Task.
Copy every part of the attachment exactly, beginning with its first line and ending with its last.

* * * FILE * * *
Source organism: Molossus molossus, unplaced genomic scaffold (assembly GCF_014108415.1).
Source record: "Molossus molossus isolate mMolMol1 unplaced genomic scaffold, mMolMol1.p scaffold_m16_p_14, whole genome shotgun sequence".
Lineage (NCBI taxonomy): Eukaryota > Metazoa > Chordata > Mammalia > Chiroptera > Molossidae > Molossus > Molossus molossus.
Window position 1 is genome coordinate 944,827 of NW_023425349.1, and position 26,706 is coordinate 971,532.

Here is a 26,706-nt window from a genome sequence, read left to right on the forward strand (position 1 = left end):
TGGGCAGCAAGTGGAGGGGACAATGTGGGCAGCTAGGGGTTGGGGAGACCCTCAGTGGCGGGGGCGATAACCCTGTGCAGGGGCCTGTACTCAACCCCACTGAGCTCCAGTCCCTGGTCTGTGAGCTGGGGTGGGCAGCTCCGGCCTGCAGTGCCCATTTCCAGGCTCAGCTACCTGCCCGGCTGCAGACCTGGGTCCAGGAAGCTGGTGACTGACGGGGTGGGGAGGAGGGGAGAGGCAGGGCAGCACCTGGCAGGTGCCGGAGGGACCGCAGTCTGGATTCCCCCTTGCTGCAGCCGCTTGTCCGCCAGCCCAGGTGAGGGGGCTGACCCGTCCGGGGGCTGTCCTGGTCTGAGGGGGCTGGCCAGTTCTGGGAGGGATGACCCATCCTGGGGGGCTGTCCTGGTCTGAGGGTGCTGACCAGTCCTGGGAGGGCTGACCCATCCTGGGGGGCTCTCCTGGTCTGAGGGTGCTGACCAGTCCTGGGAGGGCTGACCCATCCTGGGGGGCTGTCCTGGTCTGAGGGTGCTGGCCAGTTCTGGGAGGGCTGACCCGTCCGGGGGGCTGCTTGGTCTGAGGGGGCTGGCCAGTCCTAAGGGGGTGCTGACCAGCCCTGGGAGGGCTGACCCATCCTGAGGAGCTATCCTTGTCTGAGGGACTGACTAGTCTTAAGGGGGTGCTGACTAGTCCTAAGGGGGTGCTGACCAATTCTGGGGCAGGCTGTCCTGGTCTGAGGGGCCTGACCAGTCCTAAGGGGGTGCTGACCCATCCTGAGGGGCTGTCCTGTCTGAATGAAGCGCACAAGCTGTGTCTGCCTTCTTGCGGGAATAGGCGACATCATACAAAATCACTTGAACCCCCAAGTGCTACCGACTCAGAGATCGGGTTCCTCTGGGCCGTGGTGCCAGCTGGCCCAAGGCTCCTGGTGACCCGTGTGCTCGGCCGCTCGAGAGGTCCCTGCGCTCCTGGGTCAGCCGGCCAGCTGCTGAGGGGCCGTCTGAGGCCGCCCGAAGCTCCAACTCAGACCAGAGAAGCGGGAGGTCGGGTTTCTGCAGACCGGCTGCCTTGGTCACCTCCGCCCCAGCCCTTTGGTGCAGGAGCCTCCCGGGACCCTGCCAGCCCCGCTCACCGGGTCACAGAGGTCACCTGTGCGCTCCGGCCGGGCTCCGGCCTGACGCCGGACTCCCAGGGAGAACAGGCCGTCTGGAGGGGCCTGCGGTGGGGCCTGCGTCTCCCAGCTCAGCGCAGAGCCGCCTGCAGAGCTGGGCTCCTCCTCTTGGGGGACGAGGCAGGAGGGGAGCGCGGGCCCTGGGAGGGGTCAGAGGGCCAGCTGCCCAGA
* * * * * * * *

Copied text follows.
Source organism: Molossus molossus, unplaced genomic scaffold (assembly GCF_014108415.1).
Source record: "Molossus molossus isolate mMolMol1 unplaced genomic scaffold, mMolMol1.p scaffold_m16_p_14, whole genome shotgun sequence".
Lineage (NCBI taxonomy): Eukaryota > Metazoa > Chordata > Mammalia > Chiroptera > Molossidae > Molossus > Molossus molossus.
Window position 1 is genome coordinate 944,827 of NW_023425349.1, and position 26,706 is coordinate 971,532.

Here is a 26,706-nt window from a genome sequence, read left to right on the forward strand (position 1 = left end):
TGGGCAGCAAGTGGAGGGGACAATGTGGGCAGCTAGGGGTTGGGGAGACCCTCAGTGGCGGGGGCGATAACCCTGTGCAGGGGCCTGTACTCAACCCCACTGAGCTCCAGTCCCTGGTCTGTGAGCTGGGGTGGGCAGCTCCGGCCTGCAGTGCCCATTTCCAGGCTCAGCTACCTGCCCGGCTGCAGACCTGGGTCCAGGAAGCTGGTGACTGACGGGGTGGGGAGGAGGGGAGAGGCAGGGCAGCACCTGGCAGGTGCCGGAGGGACCGCAGTCTGGATTCCCCCTTGCTGCAGCCGCTTGTCCGCCAGCCCAGGTGAGGGGGCTGACCCGTCCGGGGGCTGTCCTGGTCTGAGGGGGCTGGCCAGTTCTGGGAGGGATGACCCATCCTGGGGGGCTGTCCTGGTCTGAGGGTGCTGACCAGTCCTGGGAGGGCTGACCCATCCTGGGGGGCTCTCCTGGTCTGAGGGTGCTGACCAGTCCTGGGAGGGCTGACCCATCCTGGGGGGCTGTCCTGGTCTGAGGGTGCTGGCCAGTTCTGGGAGGGCTGACCCGTCCGGGGGGCTGCTTGGTCTGAGGGGGCTGGCCAGTCCTAAGGGGGTGCTGACCAGCCCTGGGAGGGCTGACCCATCCTGAGGAGCTATCCTTGTCTGAGGGACTGACTAGTCTTAAGGGGGTGCTGACTAGTCCTAAGGGGGTGCTGACCAATTCTGGGGCAGGCTGTCCTGGTCTGAGGGGCCTGACCAGTCCTAAGGGGGTGCTGACCCATCCTGAGGGGCTGTCCTGTCTGAATGAAGCGCACAAGCTGTGTCTGCCTTCTTGCGGGAATAGGCGACATCATACAAAATCACTTGAACCCCCAAGTGCTACCGACTCAGAGATCGGGTTCCTCTGGGCCGTGGTGCCAGCTGGCCCAAGGCTCCTGGTGACCCGTGTGCTCGGCCGCTCGAGAGGTCCCTGCGCTCCTGGGTCAGCCGGCCAGCTGCTGAGGGGCCGTCTGAGGCCGCCCGAAGCTCCAACTCAGACCAGAGAAGCGGGAGGTCGGGTTTCTGCAGACCGGCTGCCTTGGTCACCTCCGCCCCAGCCCTTTGGTGCAGGAGCCTCCCGGGACCCTGCCAGCCCCGCTCACCGGGTCACAGAGGTCACCTGTGCGCTCCGGCCGGGCTCCGGCCTGACGCCGGACTCCCAGGGAGAACAGGCCGTCTGGAGGGGCCTGCGGTGGGGCCTGCGTCTCCCAGCTCAGCGCAGAGCCGCCTGCAGAGCTGGGCTCCTCCTCTTGGGGGACGAGGCAGGAGGGGAGCGCGGGCCCTGGGAGGGGTCAGAGGGCCAGCTGCCCAGA